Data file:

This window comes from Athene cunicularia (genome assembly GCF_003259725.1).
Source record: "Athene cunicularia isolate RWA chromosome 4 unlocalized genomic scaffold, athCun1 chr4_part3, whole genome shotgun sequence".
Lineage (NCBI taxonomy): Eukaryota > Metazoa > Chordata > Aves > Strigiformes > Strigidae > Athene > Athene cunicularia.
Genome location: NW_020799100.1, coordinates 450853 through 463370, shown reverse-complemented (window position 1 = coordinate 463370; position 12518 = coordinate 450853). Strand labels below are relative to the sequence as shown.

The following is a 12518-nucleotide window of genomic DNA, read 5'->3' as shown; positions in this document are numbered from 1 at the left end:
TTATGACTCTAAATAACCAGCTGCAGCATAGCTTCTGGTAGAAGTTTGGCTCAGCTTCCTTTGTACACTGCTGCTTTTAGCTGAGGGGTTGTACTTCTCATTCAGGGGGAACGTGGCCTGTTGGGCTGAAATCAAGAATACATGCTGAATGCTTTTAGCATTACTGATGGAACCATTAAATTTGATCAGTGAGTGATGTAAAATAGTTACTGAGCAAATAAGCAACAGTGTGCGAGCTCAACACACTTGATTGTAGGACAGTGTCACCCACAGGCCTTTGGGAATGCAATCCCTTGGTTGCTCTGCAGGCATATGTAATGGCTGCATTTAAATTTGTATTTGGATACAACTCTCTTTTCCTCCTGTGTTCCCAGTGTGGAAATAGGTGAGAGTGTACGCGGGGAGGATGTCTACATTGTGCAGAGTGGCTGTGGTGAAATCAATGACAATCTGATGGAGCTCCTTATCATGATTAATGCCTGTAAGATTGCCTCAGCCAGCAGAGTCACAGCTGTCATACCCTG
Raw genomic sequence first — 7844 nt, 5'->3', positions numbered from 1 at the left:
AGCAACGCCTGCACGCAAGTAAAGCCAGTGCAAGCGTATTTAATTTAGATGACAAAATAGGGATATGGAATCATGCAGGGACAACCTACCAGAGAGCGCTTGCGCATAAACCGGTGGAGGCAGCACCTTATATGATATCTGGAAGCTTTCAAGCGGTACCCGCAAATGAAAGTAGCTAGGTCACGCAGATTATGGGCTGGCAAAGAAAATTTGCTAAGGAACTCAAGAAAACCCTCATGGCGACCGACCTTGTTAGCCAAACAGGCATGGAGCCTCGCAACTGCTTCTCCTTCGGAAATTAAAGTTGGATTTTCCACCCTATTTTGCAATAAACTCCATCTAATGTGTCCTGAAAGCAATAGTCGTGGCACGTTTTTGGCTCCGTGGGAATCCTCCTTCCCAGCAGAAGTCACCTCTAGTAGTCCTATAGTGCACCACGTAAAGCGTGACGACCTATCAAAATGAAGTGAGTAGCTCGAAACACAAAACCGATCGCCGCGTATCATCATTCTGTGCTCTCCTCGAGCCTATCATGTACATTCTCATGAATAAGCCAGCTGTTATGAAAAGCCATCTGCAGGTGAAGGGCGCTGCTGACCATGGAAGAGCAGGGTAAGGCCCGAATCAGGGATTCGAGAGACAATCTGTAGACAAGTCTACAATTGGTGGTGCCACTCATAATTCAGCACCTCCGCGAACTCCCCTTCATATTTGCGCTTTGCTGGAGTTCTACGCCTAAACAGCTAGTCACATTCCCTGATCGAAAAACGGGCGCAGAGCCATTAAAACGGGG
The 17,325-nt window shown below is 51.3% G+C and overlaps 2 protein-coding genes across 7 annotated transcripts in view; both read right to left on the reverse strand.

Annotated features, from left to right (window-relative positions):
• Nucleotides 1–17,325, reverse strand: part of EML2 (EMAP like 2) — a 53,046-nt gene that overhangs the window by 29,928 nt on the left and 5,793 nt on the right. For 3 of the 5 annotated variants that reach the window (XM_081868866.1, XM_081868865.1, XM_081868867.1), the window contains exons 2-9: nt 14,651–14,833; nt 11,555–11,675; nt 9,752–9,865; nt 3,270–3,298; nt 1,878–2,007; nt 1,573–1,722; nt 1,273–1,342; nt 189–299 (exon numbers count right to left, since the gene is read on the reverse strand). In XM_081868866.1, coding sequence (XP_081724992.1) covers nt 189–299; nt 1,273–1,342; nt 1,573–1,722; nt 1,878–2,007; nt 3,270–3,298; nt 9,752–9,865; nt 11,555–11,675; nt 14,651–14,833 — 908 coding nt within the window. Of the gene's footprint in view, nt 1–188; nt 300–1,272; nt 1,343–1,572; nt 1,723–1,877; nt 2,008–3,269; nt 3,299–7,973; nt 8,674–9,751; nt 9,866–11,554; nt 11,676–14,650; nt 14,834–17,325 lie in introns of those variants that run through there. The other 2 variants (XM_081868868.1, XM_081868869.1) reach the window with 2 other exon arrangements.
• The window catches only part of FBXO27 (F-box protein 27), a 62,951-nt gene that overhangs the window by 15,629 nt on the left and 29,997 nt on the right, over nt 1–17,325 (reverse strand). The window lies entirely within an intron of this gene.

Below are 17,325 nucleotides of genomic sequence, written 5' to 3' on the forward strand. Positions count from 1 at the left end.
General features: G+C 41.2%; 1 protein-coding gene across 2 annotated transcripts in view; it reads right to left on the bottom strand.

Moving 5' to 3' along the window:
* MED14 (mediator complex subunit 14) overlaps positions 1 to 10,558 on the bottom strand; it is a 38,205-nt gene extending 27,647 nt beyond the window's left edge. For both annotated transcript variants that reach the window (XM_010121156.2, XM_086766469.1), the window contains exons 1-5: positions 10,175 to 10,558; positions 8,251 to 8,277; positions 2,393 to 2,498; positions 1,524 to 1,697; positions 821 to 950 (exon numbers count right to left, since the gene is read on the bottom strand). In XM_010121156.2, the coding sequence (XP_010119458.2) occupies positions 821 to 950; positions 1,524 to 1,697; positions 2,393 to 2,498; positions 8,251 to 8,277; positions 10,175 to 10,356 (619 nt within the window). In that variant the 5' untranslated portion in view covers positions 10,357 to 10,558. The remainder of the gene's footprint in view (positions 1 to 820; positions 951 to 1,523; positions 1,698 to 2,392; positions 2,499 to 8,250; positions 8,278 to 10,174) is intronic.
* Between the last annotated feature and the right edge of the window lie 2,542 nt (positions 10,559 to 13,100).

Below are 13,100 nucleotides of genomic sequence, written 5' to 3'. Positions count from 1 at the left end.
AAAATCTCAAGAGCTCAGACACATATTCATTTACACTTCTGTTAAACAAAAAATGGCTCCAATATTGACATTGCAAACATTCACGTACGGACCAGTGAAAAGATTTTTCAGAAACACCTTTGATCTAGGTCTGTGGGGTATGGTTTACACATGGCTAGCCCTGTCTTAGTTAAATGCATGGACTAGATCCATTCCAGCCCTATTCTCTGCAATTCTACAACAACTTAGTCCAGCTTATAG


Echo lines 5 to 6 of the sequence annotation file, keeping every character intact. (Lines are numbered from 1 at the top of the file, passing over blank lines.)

The following is a 12518-nucleotide window of genomic DNA, read 5'->3' as shown; positions in this document are numbered from 1 at the left end:
TTATGACTCTAAATAACCAGCTGCAGCATAGCTTCTGGTAGAAGTTTGGCTCAGCTTCCTTTGTACACTGCTGCTTTTAGCTGAGGGGTTGTACTTCTCATTCAGGGGGAACGTGGCCTGTTGGGCTGAAATCAAGAATACATGCTGAATGCTTTTAGCATTACTGATGGAACCATTAAATTTGATCAGTGAGTGATGTAAAATAGTTACTGAGCAAATAAGCAACAGTGTGCGAGCTCAACACACTTGATTGTAGGACAGTGTCACCCACAGGCCTTTGGGAATGCAATCCCTTGGTTGCTCTGCAGGCATATGTAATGGCTGCATTTAAATTTGTATTTGGATACAACTCTCTTTTCCTCCTGTGTTCCCAGTGTGGAAATAGGTGAGAGTGTACGCGGGGAGGATGTCTACATTGTGCAGAGTGGCTGTGGTGAAATCAATGACAATCTGATGGAGCTCCTTATCATGATTAATGCCTGTAAGATTGCCTCAGCCAGCAGAGTCACAGCTGTCATACCCTG